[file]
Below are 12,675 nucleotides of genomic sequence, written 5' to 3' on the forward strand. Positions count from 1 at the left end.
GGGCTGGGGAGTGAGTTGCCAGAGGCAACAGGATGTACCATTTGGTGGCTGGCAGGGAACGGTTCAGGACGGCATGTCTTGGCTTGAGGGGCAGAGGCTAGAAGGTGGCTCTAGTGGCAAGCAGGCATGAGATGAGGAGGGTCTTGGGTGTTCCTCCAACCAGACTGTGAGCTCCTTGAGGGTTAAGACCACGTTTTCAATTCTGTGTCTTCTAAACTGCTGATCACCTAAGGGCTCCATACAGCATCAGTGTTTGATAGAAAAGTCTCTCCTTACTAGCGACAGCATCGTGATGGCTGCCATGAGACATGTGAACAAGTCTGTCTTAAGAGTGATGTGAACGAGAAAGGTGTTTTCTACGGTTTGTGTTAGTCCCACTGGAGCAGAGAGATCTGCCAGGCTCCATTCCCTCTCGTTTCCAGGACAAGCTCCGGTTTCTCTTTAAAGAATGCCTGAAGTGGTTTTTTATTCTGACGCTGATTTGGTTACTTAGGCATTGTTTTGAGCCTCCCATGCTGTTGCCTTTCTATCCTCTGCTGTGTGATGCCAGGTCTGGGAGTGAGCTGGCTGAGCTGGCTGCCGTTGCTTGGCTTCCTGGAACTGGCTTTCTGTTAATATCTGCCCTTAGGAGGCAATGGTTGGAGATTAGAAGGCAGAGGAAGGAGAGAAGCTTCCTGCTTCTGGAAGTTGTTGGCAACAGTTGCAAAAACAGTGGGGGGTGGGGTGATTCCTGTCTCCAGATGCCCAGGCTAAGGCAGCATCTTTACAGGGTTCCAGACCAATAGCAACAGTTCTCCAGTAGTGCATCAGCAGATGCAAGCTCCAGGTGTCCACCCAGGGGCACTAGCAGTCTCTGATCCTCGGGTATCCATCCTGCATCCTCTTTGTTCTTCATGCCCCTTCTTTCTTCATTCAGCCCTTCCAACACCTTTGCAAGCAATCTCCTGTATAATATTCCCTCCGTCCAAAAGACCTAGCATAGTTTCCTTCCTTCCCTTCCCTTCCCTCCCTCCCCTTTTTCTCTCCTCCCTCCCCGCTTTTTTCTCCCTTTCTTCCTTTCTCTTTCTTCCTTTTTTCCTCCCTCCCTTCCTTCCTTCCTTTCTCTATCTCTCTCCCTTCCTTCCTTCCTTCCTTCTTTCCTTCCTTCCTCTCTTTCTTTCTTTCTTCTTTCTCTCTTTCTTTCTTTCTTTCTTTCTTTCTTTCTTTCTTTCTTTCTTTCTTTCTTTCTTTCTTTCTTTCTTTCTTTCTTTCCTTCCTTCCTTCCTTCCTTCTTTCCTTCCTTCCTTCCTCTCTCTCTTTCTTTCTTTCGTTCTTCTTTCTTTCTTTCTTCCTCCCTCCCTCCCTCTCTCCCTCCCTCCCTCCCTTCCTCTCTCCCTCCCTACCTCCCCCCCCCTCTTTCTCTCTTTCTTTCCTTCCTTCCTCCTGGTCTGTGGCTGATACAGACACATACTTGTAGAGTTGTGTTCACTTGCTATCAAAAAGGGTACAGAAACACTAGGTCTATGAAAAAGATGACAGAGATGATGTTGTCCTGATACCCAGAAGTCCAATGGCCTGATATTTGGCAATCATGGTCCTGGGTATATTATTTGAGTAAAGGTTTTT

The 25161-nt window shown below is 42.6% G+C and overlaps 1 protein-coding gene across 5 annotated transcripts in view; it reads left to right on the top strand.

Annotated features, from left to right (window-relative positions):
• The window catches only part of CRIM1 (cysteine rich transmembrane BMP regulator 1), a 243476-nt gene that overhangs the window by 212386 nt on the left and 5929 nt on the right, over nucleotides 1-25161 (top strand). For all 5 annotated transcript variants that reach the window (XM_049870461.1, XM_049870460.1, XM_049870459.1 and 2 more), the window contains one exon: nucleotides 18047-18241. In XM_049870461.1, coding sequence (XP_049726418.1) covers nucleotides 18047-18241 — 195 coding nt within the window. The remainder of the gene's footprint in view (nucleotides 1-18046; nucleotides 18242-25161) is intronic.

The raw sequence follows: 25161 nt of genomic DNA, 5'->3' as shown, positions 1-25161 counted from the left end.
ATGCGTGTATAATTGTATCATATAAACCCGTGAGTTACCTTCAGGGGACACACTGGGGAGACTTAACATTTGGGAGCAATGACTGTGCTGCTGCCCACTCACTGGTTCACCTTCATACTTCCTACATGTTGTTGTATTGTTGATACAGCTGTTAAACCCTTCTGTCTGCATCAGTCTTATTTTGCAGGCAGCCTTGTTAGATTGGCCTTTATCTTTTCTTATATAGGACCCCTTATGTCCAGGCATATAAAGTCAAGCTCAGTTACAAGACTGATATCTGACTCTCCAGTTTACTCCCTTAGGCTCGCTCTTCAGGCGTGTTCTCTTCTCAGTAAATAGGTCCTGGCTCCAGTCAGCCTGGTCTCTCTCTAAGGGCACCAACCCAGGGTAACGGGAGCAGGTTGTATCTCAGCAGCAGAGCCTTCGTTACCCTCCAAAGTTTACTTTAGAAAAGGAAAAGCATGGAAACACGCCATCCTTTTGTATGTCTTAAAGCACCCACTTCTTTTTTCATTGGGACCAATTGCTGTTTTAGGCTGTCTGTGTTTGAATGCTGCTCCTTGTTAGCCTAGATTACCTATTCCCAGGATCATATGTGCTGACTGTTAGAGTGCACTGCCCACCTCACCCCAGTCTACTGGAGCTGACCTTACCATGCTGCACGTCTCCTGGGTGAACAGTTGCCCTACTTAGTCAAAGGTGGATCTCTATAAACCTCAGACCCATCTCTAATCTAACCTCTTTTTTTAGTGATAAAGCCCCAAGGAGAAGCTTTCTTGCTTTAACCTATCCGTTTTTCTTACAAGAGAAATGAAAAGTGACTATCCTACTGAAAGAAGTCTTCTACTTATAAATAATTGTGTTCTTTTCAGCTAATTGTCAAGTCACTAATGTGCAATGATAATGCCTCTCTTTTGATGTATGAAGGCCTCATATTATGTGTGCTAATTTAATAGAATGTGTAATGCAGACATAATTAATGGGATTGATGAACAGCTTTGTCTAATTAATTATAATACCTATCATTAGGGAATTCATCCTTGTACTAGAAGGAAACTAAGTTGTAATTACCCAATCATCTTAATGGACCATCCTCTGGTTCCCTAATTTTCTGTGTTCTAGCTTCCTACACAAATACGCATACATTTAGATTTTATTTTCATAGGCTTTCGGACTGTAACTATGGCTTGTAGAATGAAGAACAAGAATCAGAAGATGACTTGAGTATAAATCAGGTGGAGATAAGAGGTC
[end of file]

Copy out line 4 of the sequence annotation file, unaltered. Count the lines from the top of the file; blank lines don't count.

Annotated features, from left to right (window-relative positions):